As the cost of living crisis bites hard, it's clear there are no easy solutions for football.

Last month, a survey from the Scottish Football Supporters' Association revealed that 92 per cent of fans were in favour of a standardised cap on away ticket prices, with 74 per cent feeling that clubs were not listening to them on the issue. Over half admitted finding the decision to renew their season ticket for this season as 'tough' or 'very tough', with 50 per cent saying that rising costs were likely to affect how many matches they would attend over the campaign.

The average season ticket in the Premiership will set you back around £350, and that's if you're taking the cheapest option, while the average away ticket price is around £25, which quickly mounts up as the weeks go by. But even if you do give up going to the game on a Saturday, the expenses don't stop there. To have all of Scottish football covered, including European games and the national team, these days requires no fewer than three subscriptions - Sky, BT Sport and Viaplay, with the latter taking over rights to international matches previously held by the former. The cheapest way to watch all three requires you part with £68 per month, which is over £800 a year. Considering the average take home pay in Scotland is around £1745, again it's no small outlay. You certainly do not need me to issue a reminder on the direction of travel with energy bills, food prices and everything else, but the point is football continues to be an increasingly expensive luxury at a time when fans can least afford it.

It's perhaps why the concept of a cap on away tickets, at least, has such widespread backing. It's not a new idea, either. The Twenty's Plenty campaign was first implemented by fans in England, encouraging clubs to cap away ticket prices at £20, before it was later adopted in Scotland. Earlier this season, a group of St Johnstone fans cited the initiative as they chose to boycott their side's trip to Ibrox, a sign that supporters are prepared to vote with their feet. Admittedly, it's not a campaign that has yet gathered significant momentum, which suggests why so many punters feel clubs aren't listening to them. But, as revealed in our special report on away days earlier this week, the SFSA plan to press home the issue with SPFL chief-executive Neil Doncaster in a bid to make some headway.

The very obvious issue, however, is just how likely are clubs to entertain the idea of a price cap when their own costs continue to spiral? It doesn't currently look like becoming a reality, but the fact that moving kick-off times to 1pm to save them from turning on the floodlights has even been discussed is rather grimly indicative of where we're at. A recent survey of 40 EFL clubs in England found that almost all of them harbouring serious concerns about how they would cope with the cost of living crisis. It feels fairly safe to assume there's a similar level of fear north of the border. Faced with such stark financial uncertainty, the prospect of introducing a price cap on tickets would feel like an almighty gamble in boardrooms up and down the country, and some might well argue there's no point in making admission cheaper if there ends up no longer being a club to support.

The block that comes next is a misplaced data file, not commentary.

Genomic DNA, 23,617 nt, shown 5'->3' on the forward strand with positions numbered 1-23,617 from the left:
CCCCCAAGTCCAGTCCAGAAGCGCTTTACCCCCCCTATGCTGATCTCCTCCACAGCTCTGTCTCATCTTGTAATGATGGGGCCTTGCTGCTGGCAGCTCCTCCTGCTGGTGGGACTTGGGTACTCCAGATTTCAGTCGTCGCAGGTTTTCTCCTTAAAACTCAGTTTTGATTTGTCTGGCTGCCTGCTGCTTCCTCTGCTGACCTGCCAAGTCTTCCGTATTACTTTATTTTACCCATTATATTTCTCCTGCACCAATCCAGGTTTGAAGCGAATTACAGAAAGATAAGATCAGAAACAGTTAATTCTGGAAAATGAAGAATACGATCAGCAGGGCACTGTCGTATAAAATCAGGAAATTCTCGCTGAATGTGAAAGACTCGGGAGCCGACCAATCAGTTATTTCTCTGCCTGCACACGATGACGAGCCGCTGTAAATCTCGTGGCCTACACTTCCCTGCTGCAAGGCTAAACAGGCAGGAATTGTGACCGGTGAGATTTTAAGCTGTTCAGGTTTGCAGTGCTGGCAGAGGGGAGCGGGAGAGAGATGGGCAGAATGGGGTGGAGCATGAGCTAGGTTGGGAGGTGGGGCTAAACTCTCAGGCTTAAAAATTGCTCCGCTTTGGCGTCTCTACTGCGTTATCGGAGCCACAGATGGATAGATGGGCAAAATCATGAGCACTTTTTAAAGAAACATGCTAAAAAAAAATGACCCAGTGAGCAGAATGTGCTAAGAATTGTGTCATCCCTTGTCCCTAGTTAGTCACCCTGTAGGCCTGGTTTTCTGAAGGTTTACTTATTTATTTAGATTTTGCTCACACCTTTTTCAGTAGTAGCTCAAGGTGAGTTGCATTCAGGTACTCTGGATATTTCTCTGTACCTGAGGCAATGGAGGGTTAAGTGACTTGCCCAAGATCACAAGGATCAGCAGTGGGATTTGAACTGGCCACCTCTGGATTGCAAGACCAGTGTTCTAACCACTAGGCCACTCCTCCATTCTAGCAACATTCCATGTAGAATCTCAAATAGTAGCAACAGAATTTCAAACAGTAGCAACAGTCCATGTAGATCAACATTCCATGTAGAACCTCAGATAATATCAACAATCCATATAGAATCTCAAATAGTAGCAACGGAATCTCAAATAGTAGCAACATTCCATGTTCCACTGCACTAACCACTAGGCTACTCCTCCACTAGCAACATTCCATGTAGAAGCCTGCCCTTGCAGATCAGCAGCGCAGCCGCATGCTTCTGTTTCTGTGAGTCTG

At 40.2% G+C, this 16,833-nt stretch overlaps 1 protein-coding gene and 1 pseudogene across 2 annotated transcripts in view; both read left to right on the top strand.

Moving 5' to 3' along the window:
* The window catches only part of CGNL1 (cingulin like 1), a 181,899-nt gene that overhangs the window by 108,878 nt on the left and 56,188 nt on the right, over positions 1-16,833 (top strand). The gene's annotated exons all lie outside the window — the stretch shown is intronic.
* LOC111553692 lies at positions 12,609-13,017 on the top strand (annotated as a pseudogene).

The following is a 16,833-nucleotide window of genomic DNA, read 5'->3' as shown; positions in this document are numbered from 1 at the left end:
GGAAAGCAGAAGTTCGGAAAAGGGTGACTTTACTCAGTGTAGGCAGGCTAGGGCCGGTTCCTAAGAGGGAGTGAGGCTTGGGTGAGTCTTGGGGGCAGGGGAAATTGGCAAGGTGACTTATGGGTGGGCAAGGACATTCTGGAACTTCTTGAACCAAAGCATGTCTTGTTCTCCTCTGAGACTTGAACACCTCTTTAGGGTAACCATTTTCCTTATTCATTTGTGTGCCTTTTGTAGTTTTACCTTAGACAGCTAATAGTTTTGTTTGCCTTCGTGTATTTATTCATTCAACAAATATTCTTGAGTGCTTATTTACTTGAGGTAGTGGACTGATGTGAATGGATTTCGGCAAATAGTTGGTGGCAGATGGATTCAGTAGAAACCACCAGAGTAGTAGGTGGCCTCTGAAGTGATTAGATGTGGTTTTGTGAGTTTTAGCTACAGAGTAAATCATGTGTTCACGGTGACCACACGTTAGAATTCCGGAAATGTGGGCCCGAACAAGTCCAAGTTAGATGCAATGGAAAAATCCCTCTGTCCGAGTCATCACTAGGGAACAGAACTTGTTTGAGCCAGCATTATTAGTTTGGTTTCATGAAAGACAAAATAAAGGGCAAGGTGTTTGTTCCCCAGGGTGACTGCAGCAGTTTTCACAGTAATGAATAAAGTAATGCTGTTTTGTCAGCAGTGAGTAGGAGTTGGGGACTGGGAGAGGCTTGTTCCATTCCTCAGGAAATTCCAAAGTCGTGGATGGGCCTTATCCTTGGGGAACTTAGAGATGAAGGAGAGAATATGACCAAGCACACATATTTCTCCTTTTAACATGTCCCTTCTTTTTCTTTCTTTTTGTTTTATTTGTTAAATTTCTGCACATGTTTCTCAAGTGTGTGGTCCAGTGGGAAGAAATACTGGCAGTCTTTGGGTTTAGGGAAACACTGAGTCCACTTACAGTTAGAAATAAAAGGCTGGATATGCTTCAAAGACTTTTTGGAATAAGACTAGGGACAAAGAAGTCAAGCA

Doing nothing, though, could be just as dangerous. As was made abundantly clear during the Covid-19 pandemic, Scottish football is vastly reliant on matchday revenue. If, as the SFSA survey suggests they could, fans begin to stay away in the build-up to Christmas and in the financial hangover of January, clubs would certainly begin to notice when the gate receipts come in. Lower ticket prices doesn't necessarily have to mean less revenue. If a cap encourages more fans to make the journey because they feel attending is now more affordable, then balance sheets may just benefit in the long run. In October, Hibs trialled a £10 entry fee for adults and £5 for concessions in a bid to sell out Easter Road for a Friday night fixture against St Johnstone, which proved a success. Going as low as a tenner probably isn't sustainable long term, but the experiment did offer evidence to support the theory that fans will respond to price incentives.

The other, fairly significant, barrier to change is we know how tricky it can be to get Scottish clubs to agree on anything. You'll remember, or, like me, you've attempted to block out this entire period from your memory, just how farcical things got in 2020 as Covid sent the game into lockdown and a civil war erupted over what should be done with the season. As recently as September, the SPFL was forced to rip up its own rulebook in order to get the new Sky TV deal over the line, and it still required support from 11 of 12 top-flight teams. So, assuming an issue such as price capping even gets to the voting stage, overwhelming backing is needed to push it through. In the current climate, there's probably a touch of naivety in believing this is an idea that would not be met with at least some pushback which, even if limited, would still knock the entire thing down.

92 per cent of supporters may well support the notion of limiting prices, but there's an inescapable feeling that it's something that may just struggle to get off the ground without some form of sustained action, because clubs won't deviate from the status quo unless they're forced to.